gence, which makes us organs of its ac-
tivity and receivers of its truth.—Emerson.
For a calendar luncheon, which is
quite a novelty and fitting for any
time during the first month of the new
year, ask just 12 guests. Write the
invitations on small calendars just to
fit the envelope and for place cards
use a wee pad and pencil attached, the
name of the guest on the top of the
first page. With each course (six in
all) two resolutions are to be written,
after which the pad is passed to the
next-door neighbor, so the next two
resolutions will be written by another
person. When the dessert course
comes the hostess collects the pads
and reads them aloud with very amus-
ere is a lively game to complete
the party; it is hard, but good fun:
Suspend 12 baskets from an arch or
door way, each one with the name of
a month on it. There must be 12 rub-
ber balls with the same name of the
month printed on in black ink so it
will not rub off.
The trick is to see who can place the
greatest number of balls in the right
‘baskets. “The score does: not count if
“the ball does not.go into the basket of
the same month. Each player is per-
mitted two throws with each ball. A
calendar is awarded for the prize to
the one having the lowest score. This
in itself is a surprise.
A calendar tea is arranged in this
way: In the invitation ask each guest
to state the month of her birthday
when she accepts, then see that all
those who have the same month meet
each other or are served at the same
time. Cards may be prepared having
the name of stone, flower and verse-
let on them. Also the names of prom-
inent people born in that month. This
promotes conversation and is a fine
scheme for a church social.
Readers are continually requesting
schemes by which to find partners and
Yhep ask also for guessing contests,
so here is a combination which I am
sure will be welcome. It was used by
an up-to-date teacher of music at one
of her recitals, at which each pupil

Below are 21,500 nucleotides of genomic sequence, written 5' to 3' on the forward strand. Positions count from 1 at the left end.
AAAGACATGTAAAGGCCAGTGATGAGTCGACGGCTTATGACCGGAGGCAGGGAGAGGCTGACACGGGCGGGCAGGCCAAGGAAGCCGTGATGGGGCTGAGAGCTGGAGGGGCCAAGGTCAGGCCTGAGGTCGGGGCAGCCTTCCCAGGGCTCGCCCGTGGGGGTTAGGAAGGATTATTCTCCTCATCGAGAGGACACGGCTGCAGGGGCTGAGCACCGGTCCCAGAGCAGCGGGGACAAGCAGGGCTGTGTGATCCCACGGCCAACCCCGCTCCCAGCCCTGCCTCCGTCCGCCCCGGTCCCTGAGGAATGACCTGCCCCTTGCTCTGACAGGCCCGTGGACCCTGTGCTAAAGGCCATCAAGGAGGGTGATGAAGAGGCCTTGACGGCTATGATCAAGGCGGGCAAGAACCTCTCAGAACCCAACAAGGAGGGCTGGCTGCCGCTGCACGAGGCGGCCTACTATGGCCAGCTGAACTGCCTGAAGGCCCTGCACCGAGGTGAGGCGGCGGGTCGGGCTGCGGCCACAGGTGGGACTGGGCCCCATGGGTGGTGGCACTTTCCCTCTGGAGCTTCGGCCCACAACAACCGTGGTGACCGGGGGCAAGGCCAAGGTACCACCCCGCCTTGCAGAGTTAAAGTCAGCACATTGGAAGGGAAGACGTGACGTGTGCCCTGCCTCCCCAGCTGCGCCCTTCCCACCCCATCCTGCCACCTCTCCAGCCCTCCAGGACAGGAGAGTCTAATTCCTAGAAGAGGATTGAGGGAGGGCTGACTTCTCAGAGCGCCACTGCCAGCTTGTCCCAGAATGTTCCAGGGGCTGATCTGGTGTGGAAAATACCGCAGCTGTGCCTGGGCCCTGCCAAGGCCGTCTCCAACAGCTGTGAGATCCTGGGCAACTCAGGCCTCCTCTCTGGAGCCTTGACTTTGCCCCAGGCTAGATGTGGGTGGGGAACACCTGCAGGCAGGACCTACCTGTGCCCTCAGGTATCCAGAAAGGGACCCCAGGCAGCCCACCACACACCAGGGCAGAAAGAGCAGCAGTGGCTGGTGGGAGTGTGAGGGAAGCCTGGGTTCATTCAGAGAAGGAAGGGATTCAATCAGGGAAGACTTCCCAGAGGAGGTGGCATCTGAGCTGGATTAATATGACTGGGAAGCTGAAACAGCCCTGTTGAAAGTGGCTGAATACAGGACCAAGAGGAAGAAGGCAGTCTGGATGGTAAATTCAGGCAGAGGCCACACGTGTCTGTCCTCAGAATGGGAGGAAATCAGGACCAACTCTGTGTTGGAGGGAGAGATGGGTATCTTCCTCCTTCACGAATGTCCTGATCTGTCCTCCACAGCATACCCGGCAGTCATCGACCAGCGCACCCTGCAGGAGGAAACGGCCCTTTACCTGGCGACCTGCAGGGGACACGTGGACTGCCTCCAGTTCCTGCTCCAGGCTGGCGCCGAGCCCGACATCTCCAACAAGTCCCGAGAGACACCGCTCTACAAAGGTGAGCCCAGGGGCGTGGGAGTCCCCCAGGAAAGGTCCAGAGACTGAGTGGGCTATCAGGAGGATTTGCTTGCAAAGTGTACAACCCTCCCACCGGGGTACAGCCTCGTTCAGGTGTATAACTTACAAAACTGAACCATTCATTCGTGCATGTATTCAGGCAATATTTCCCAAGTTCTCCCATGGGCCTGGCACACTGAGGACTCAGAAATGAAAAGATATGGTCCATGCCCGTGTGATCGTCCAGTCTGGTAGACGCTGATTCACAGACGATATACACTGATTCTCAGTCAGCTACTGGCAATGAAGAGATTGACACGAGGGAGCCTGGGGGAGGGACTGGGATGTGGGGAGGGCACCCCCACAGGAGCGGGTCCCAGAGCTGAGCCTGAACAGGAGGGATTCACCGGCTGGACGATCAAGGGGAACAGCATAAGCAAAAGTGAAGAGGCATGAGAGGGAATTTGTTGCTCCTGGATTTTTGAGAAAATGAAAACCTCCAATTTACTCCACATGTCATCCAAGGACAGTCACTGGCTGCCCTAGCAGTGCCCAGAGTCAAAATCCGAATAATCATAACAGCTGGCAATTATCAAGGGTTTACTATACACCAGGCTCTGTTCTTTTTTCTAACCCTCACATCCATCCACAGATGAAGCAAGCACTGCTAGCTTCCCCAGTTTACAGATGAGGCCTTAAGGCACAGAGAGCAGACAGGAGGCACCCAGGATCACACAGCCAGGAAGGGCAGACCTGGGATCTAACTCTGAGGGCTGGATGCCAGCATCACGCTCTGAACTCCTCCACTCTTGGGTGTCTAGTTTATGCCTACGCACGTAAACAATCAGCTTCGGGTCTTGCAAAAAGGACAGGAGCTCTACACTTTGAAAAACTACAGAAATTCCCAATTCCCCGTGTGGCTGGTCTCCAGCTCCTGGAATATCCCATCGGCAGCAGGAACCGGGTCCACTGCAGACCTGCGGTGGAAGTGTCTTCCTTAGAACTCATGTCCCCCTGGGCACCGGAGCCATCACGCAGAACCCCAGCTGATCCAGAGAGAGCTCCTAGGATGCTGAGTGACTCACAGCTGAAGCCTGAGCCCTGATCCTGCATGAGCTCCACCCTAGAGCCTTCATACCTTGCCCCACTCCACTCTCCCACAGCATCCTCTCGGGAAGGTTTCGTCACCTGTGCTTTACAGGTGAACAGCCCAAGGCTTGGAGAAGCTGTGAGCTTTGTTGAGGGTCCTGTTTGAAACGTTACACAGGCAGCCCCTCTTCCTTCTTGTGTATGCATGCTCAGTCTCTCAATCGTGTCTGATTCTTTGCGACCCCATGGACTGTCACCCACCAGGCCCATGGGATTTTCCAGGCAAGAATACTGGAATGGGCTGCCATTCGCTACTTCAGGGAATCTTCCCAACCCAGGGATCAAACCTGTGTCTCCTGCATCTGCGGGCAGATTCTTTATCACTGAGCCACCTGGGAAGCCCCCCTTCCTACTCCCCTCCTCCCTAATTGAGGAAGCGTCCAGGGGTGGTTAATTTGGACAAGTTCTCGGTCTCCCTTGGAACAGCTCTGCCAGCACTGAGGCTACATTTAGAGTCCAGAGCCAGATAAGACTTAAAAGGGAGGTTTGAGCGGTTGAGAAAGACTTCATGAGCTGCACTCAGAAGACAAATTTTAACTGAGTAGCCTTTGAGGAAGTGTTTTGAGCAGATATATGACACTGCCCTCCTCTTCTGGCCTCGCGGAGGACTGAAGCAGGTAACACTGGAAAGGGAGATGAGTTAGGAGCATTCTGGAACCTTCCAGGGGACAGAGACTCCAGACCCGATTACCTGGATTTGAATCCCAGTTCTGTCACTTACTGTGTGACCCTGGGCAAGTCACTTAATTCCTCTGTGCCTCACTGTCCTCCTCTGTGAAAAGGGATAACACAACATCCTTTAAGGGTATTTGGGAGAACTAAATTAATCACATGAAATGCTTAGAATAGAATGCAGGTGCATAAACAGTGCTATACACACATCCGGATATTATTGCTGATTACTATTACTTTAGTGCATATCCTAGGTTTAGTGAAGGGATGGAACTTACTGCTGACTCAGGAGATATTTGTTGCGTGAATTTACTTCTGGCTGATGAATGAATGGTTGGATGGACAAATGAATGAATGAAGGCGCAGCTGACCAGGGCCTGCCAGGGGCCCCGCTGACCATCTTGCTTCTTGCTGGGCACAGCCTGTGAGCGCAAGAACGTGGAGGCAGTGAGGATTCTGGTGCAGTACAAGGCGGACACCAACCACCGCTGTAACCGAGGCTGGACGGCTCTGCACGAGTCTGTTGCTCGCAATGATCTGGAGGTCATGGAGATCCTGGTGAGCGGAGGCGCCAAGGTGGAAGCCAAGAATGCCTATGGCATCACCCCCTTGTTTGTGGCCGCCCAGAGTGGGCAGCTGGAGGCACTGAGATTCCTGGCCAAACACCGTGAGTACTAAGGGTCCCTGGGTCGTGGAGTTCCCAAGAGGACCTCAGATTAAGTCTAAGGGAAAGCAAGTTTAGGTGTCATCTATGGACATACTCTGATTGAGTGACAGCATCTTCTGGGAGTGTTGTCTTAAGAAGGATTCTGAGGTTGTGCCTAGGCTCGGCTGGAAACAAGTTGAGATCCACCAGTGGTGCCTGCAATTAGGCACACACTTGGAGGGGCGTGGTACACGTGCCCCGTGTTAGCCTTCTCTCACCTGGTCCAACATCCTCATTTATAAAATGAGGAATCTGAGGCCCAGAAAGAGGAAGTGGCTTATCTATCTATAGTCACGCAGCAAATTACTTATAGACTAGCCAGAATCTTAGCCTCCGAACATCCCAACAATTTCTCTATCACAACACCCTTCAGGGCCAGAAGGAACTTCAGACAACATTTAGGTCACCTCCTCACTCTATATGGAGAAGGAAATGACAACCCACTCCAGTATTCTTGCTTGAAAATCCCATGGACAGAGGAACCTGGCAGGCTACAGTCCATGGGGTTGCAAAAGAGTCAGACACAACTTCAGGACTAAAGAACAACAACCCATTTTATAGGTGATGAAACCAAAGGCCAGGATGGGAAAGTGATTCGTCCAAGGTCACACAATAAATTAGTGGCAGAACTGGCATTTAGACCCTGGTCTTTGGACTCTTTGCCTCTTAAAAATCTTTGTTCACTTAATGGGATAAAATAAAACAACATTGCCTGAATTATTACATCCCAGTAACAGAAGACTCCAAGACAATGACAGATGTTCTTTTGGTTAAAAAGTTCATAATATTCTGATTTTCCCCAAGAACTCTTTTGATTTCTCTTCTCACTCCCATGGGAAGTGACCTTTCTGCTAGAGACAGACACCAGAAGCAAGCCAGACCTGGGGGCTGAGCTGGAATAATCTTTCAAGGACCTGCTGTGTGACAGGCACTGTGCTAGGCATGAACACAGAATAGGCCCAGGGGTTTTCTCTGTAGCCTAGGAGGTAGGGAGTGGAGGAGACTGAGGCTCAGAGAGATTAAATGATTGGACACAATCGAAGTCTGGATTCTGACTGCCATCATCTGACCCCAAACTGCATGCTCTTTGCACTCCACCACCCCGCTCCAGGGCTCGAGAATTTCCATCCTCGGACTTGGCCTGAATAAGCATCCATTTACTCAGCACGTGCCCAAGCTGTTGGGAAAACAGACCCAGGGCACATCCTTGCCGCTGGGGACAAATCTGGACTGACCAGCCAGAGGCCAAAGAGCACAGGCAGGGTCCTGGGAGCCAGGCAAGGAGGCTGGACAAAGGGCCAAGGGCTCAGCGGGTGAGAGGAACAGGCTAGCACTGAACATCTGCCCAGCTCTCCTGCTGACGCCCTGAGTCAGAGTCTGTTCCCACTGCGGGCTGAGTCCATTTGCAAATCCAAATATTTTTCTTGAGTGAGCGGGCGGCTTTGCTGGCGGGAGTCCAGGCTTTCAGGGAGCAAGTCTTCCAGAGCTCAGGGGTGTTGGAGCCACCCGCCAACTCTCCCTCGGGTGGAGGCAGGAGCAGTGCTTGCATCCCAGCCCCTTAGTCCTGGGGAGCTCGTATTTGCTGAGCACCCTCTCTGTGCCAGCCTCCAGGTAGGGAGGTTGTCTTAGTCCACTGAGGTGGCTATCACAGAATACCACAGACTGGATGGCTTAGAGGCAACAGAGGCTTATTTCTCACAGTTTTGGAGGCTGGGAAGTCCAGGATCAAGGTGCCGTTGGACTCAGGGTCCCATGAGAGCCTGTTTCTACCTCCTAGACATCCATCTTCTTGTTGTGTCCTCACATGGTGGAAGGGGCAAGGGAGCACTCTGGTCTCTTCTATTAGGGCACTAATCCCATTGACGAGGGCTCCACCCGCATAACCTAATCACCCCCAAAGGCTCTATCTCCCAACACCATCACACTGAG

was told to bring a guest. After the
program slips of paper were passed,
half .of which bore the questions and:
the other half the answers. en a
“question” found her “answer” part-
ners were found for refreshments,
which were served in the dining room.
Try it, all you musically inclined, as
it does not necessarily have to be used
to find partners, but makes a good
Used on a bundle............ Chord (cord)
A place of abode............cen0iueis Flat
A reflection on character.............. Slur
Bottom of a statue............ Bass (base)
An unaffected person.............. Natural
Used in driving horses............... Lines
What makes a check valid ?...... Signature
What we breathe every day............ Air
Found on the ocean................. Swells
What betrays nationality ?........../ Accent
An association of lawyers............. Bar
Part of 8 Bia... c.oinveerssarisenins Scales
Used in climbing a hill............... Staft
Part of .a sentence..... cups sveses Phrase
Used on an Organ...........eeveess Pedals
Here is a clever way for either a lit-
erary club or an evening party to
spend an hour. Have score-cards
decorated with a woman’s head, done
in water colors, or a pretty head cut
from an advertisement will answer,
then have numbers from 1 to 20.
Write the following sentences, ex-
plaining that the first letter of each
word is the initial letter in some well-
known woman’s name.
Has Helped Justice.
Kindergarten’s Dearest Writer.
Even Betters Browning.
. Ever Spiritually Pondering.
Little Men's Advocate.
Has Blessed Slaves.
. Faithful, Enthusiastic Worker.
Lessens Every Pain.
Courageous Benefactor. :
Energetically Champions Suf-
Famed for Courtesy.
. Cheerfully Destroyed Many.
The key to this entertainment will
be furnished by Madame Merri if a
self-addressed and stamped envelope
No dentist’s office nowadays is con-
sidered well equipped without an X-
The X-ray, as everybody knows, is
of enormous usefulness for many pur-
poses that have to do with medicine
and particularly surgery. But beyond
a doubt its value in connection with
surgery of the mouth is most import-
ant of all.
Many dentists, before beginning to
operate on a new patient, make an ex-
amination of the jaws by the X-ray.
Only in this way is it possible to know
with certainty the exact conditions de-
Above all, it is necessary to know
whether or not any abscesses lie con-
cealed in the gums. For these, as sci-
ence has only of late discovered, are a
fruitful source of many miseries.
There is an old saying to the effect
that “what one does not know will not
hurt him.” But this idea certainly
does not apply to abscesses at the
roots of the teeth, which may long ex-
Abscesses rarely form at the roots
of live teeth; but often it happens that
a tooth dies, and no notice is given of
the funeral. Or, perhaps the nerve
has been intentionally killed. In either
case it is a dead one, and an abscess
is quite likely, sooner or later, to form
at its root.
The X-ray shows up such an abscess
clearly. It appears on the “shadow-
graph” film as a dark spot. Then the
tooth should be pulled without delay.
Every such abscess is a germ fac-
tory. It produces a continuous crop
of pus-forming bacteria, which, being
swallowed, find their way through the
stomach into the blood.
These germs are liable to lodge in
the joints, where they proceed to